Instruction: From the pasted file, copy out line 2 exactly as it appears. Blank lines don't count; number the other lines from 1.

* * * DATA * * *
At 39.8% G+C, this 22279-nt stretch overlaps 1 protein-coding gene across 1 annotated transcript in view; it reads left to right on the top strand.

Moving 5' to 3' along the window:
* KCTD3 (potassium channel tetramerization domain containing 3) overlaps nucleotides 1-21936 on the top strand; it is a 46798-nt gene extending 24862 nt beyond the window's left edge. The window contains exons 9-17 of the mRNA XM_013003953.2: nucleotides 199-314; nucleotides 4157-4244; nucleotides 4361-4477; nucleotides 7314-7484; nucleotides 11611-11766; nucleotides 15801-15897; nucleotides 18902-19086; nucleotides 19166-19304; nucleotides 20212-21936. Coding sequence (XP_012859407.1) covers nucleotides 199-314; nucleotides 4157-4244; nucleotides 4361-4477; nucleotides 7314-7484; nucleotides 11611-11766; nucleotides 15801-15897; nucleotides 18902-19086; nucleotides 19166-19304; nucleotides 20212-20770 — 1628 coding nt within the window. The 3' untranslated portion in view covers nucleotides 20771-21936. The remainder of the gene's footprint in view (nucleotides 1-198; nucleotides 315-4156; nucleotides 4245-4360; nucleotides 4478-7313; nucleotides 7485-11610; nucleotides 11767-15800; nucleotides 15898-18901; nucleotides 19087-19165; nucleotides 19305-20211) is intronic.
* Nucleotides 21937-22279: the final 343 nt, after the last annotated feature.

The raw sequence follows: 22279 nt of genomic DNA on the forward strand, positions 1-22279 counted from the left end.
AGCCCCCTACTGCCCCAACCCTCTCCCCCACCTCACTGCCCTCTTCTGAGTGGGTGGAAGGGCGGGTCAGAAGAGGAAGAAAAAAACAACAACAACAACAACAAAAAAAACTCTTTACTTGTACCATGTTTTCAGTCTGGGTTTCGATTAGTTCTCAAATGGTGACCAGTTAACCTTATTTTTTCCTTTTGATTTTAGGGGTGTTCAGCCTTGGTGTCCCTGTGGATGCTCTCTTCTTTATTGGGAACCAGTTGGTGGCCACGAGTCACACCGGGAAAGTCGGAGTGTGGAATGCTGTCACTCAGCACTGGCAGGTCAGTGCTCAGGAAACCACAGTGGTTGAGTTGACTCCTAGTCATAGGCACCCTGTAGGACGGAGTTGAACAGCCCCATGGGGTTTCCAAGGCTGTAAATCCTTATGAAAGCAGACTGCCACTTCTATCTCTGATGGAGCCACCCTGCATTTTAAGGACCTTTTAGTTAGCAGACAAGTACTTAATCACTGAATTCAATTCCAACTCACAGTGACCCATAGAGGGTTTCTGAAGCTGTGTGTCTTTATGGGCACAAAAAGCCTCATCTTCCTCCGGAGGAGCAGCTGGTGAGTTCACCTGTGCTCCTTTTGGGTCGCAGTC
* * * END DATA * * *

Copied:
Moving 5' to 3' along the window: